2005 Salt Lake City Annual Meeting (October 16–19, 2005)

Paper No. 2
Presentation Time: 1:45 PM


SINHA, A.K., Department of Geosciences, Virginia Tech, Blacksburg, VA 24061, HATCHER Jr, Robert D., Earth and Planetary Sciences, University of Tennessee, 306 Earth and Planetary Sciences Building, Knoxville, TN 37996-1410, THOMAS, William A., Department of Geological Sciences, Univ of Kentucky, 101 Slone Bldg, Lexington, KY 40506-0053, FISCHER, Karen M., Department of Geological Sciences, Brown University, Providence, RI 02912 and SEBER, Dogan, San Diego Supercomputer Center, Univ of California, San Diego, 9500 Gilman Drive, Mail Code 0505, La Jolla, CA 92093-0505, pitlab@vt.edu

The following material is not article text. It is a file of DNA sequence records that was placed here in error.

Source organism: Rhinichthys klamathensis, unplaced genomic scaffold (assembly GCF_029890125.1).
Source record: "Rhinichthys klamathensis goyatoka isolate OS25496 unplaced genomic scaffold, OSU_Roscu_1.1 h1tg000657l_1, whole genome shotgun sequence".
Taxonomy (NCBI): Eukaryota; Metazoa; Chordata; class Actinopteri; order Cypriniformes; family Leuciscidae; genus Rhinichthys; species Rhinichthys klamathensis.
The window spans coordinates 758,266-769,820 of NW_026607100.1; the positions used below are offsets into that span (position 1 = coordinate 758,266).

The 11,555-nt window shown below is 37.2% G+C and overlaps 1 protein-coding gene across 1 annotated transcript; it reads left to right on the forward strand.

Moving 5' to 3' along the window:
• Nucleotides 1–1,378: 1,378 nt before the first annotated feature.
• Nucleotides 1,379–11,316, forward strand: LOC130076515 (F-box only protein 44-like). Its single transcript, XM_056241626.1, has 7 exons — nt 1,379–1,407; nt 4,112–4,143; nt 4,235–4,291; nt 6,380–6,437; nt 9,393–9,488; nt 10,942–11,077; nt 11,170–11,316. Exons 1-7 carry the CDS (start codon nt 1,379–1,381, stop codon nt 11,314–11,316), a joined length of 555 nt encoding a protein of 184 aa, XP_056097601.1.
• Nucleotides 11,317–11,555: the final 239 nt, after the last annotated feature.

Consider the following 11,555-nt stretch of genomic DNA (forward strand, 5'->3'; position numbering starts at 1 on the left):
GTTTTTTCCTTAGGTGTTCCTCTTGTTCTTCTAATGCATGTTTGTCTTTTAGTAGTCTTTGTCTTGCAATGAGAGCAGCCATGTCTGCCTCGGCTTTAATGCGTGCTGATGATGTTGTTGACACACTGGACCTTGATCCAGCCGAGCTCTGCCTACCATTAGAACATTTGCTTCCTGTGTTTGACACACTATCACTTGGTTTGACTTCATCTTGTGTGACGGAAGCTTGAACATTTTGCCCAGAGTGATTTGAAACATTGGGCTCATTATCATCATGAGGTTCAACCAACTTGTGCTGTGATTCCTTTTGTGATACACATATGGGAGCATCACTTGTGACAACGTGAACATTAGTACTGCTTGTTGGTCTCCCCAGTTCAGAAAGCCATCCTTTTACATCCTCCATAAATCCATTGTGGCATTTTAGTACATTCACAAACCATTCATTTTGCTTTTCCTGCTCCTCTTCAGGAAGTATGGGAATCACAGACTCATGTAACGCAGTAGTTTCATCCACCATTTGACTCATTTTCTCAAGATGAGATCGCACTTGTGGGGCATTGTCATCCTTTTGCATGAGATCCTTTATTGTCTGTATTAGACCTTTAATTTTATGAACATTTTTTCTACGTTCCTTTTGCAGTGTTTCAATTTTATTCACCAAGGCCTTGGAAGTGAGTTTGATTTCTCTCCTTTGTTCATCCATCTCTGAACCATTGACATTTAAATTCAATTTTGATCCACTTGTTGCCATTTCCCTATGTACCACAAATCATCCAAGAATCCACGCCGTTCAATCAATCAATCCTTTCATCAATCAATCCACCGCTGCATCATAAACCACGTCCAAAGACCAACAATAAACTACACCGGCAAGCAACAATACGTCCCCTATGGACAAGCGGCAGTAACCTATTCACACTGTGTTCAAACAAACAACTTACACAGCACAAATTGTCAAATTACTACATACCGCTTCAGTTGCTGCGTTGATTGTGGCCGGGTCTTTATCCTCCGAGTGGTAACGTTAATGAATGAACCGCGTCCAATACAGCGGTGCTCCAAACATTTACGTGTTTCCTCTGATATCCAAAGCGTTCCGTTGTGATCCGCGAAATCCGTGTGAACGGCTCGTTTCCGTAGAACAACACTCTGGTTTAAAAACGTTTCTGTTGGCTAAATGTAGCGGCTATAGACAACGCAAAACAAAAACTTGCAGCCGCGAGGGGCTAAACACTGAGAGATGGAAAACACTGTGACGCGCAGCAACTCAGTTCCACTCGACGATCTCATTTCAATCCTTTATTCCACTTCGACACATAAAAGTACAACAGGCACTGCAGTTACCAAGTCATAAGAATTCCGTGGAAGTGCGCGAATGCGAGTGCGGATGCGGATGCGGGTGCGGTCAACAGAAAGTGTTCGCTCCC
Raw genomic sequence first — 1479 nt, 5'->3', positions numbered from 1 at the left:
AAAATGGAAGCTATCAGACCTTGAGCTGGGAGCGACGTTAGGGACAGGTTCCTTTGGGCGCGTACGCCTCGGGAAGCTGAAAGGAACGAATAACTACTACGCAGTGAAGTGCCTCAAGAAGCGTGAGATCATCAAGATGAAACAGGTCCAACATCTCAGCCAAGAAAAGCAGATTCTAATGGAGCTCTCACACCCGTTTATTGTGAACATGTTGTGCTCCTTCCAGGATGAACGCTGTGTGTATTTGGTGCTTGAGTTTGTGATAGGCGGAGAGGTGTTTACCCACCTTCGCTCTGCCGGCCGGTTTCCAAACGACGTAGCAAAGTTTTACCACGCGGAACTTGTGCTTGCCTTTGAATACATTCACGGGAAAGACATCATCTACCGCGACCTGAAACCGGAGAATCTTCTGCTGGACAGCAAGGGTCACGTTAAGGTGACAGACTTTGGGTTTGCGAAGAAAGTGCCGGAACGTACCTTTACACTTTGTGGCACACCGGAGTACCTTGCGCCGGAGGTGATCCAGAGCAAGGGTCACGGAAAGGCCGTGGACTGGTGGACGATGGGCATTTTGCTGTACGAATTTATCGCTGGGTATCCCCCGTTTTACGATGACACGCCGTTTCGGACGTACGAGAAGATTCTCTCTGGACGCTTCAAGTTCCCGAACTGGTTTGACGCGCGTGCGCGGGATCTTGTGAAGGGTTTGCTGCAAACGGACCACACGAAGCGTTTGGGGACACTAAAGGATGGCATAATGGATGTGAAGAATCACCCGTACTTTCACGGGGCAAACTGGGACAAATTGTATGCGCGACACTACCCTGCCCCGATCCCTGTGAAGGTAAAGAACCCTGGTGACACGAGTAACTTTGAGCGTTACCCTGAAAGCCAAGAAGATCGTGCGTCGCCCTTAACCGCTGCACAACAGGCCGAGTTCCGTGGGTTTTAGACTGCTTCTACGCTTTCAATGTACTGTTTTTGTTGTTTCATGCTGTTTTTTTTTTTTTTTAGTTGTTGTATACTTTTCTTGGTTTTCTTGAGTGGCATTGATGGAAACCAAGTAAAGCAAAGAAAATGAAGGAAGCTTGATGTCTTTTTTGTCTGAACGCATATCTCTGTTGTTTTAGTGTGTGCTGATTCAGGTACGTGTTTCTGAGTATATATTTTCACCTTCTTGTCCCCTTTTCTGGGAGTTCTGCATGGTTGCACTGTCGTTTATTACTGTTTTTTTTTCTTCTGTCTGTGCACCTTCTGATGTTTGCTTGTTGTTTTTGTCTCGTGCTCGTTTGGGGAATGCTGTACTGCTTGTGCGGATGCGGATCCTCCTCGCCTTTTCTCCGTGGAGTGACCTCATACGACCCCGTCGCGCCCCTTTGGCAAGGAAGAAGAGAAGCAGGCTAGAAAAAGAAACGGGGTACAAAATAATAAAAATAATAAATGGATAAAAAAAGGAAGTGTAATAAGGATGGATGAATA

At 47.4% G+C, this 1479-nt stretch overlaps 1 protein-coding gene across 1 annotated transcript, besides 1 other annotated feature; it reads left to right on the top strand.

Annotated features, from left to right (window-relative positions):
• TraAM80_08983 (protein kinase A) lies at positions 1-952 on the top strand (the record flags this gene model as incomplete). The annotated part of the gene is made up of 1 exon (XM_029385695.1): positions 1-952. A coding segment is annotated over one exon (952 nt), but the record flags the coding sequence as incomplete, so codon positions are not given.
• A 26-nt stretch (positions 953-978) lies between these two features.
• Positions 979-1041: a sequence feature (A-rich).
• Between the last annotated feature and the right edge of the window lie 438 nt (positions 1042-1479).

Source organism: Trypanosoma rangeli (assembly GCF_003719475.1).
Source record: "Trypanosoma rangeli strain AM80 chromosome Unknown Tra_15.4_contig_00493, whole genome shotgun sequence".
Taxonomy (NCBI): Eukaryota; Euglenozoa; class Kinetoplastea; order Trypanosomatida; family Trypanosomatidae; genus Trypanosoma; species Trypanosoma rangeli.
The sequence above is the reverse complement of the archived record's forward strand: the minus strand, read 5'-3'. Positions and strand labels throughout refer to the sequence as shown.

The evolutionary history of the Appalachian Geologic Province (1200 Ma to present) has been studied for more than 200 years, including use of tools applicable for imaging the subjacent lithosphere and deeper mantle. The region preserves a complete geologic record of two successive supercontinent assemblies and dispersals, including evidence for rifting and development of passive margins, accretion of island arcs, ribbon continents, continental and oceanic blocks, as well as an events chronology related to each of these records. To extend the observed geologic events to lower crust and mantle lithosphere requires both geometric and temporal constraints for the evolution of the subjacent lithosphere. For example, geophysical imaging of the sub-crustal lithosphere shows a well defined structural shallowing to the east, but the age of that lithosphere, based on isotope modeling of Mesozoic basalts, has been estimated to be approximately 1 Ga. Where are the other subcrustal mantle lithospheres that must have been involved in the many accretionary events recognized by geologists, and what is the fate of such paleo-lithospheres? The multitude of data types required to estimate the mechanisms associated with 4-D assembly of the eastern North American lithosphere is too large for individual researchers to discover, and provides the most compelling need to deploy a web-based infrastructure to support discovery and integration of data. Cyberinfrastructure-oriented geologic research can utilize ontologies, a method of representing knowledge through a declarative formalism where geologic objects and phenomena have describable relationships between them. Through a community-accepted vocabulary of Earth science terms, ontologies provide an organizational structure for classifying data that can be discovered by computers. We require the creation of an ontologic framework for Earth science data with the express purpose of making it easy for individual geoscientists or even large agencies (1) to register their data through data level ontologies to facilitate discovery of the data, and (2) to query and integrate across multiple and diverse databases through disciplinary ontologies, thus leading to solutions of complex questions such as the fate of paleo-lithospheres.